ST. PAUL, Minn. - A renowned bear researcher known to hand-feed the animals and broadcast the birth of cubs over the Internet is losing his Minnesota permit to do his close-up research.
Thousands of people across the world watched as Lily the Black Bear gave birth to her cubs online in 2010. The wild phenomenon was thanks to a den cam and the work of Ely's premiere bear researcher, Dr. Lynn Rogers.
But soon the cameras that track the radio collared bears will go dark.
The Minnesota Department of Natural Resources informed Rogers on Friday that he wouldn't get a new permit to radio-collar wild bears or videotape them in their dens. Rogers has held this permit since 1999.
"This is the end of my 46 years of bear research. Unfortunately, it comes at a time in the most fruitful research I've ever done thanks to our ability to see the bears doing natural things and technology that allows us to get so much more," said Rogers, who said he's angry after long standing tensions with the agency.
In a letter to Rogers Friday morning, the DNR stated his habituation of bears to humans is posing a public safety issue.
"We have got some real concerns with the number of habituated bears on the landscape. At last count it's about 50," said Lou Cornicelli, Ph.D., who is the Minnesota DNR Wildlife research and policy manager.
Cornicelli said the bears are exhibiting behaviors unusual to bears in the rest of the state, comfortable in close proximity to people, entering cars and cabins.
"The bears will come and actually seek out people and approach them looking for food and we are seeking an increase in number of complaints from people in the Ely area," said Lt. Colonel Rodmen Smith, a DNR Assistant Director of Enforcement.
DNR researchers also claim Rogers didn't produce enough published scientific research, which was required in his permit.
"We do have expectations they are going to publish in peer reviewed journals and scientific literature, and we have been asking for that since 2008. We got really serious about it in the last two and a half years and it really just hasn't happened," said Cornicelli.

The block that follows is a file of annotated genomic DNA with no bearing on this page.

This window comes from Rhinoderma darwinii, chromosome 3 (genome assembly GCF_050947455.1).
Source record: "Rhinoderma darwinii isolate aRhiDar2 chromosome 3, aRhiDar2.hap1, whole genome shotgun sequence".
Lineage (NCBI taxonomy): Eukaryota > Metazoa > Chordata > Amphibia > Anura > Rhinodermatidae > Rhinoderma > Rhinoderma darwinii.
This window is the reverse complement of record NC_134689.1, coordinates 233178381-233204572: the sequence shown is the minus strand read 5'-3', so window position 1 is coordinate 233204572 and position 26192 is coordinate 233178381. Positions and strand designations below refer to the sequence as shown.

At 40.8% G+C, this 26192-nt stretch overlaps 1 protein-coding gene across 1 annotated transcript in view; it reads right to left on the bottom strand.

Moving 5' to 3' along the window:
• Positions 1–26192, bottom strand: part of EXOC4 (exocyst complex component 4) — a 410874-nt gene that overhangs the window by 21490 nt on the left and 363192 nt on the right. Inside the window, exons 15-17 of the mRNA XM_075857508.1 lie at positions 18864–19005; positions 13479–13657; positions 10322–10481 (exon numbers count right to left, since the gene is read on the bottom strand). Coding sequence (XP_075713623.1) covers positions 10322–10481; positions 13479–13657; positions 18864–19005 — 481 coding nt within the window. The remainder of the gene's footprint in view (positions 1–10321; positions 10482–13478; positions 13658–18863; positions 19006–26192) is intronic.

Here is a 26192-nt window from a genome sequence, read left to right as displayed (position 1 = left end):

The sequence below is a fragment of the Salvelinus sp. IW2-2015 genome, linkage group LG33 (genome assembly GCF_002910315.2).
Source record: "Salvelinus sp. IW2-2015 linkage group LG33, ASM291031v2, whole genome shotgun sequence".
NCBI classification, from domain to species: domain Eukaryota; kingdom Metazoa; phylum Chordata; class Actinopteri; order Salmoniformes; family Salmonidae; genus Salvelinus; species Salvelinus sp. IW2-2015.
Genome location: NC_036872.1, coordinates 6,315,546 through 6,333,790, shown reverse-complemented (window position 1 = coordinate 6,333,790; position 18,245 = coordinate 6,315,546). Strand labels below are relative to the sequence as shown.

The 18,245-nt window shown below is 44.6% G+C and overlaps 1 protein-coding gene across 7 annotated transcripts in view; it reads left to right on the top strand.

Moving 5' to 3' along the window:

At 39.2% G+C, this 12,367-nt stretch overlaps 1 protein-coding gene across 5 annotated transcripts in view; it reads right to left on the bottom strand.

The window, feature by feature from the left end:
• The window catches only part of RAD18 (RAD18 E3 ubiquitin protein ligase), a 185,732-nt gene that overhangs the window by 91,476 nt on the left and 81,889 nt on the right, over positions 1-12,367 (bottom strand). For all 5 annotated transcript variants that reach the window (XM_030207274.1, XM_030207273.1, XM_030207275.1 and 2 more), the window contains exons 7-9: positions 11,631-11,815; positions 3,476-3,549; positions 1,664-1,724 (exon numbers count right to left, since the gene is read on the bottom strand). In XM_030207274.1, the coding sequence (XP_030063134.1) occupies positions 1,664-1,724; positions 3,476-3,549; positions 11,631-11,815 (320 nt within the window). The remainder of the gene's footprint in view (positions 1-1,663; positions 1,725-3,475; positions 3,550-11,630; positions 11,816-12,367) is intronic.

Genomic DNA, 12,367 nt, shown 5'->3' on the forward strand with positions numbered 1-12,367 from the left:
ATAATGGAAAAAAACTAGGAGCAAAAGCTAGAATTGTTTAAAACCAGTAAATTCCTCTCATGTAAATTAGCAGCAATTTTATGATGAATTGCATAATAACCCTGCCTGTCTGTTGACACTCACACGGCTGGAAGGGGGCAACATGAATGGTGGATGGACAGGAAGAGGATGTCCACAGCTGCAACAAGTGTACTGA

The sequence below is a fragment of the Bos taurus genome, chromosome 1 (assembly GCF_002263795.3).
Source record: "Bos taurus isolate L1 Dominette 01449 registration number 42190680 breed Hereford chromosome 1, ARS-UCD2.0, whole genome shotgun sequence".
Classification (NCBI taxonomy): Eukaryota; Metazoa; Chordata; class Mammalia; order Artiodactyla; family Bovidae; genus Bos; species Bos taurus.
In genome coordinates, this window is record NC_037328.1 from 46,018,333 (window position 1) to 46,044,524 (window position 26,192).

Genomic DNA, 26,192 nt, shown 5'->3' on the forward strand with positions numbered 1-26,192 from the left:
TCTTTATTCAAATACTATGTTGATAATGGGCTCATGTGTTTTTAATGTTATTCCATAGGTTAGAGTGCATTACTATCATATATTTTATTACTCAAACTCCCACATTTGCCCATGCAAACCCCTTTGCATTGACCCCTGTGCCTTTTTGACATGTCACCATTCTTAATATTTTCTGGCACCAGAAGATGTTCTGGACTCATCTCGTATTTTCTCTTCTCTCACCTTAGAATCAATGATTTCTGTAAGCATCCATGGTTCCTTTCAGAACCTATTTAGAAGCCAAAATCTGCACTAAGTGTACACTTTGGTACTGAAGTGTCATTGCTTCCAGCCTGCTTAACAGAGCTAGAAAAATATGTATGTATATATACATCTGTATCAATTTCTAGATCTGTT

Rogers accuses the DNR of using unfounded allegations and falsified bear complaints to turn the public against his research, calling agency leaders disingenuous.
"They were doing everything they could along the way to end the research, prevent it from starting, restrict it and keep us from publishing. Some of it is old data, but the reason we haven't published more from this study is because they have hampered us in so many ways and prohibited us from data we were counting on," said Rogers.
Rogers says the DNR's decision isn't just a loss for wildlife, but also his life's work and the lifeblood of Ely. Rogers says his work draws 7,000 visitors to Ely each year and has been featured in 13 documentaries.
He has until July 31 to remove the collars. He still has a game farm permit for his North American Bear Center where he can continue education with captive bears.
"It is important to note that this was not an easy decision it wasn't one we made spur of the moment," said Cornicelli.
Cornicelli says the DNR's decision is final. Rogers has not yet decided if he will take any legal action.
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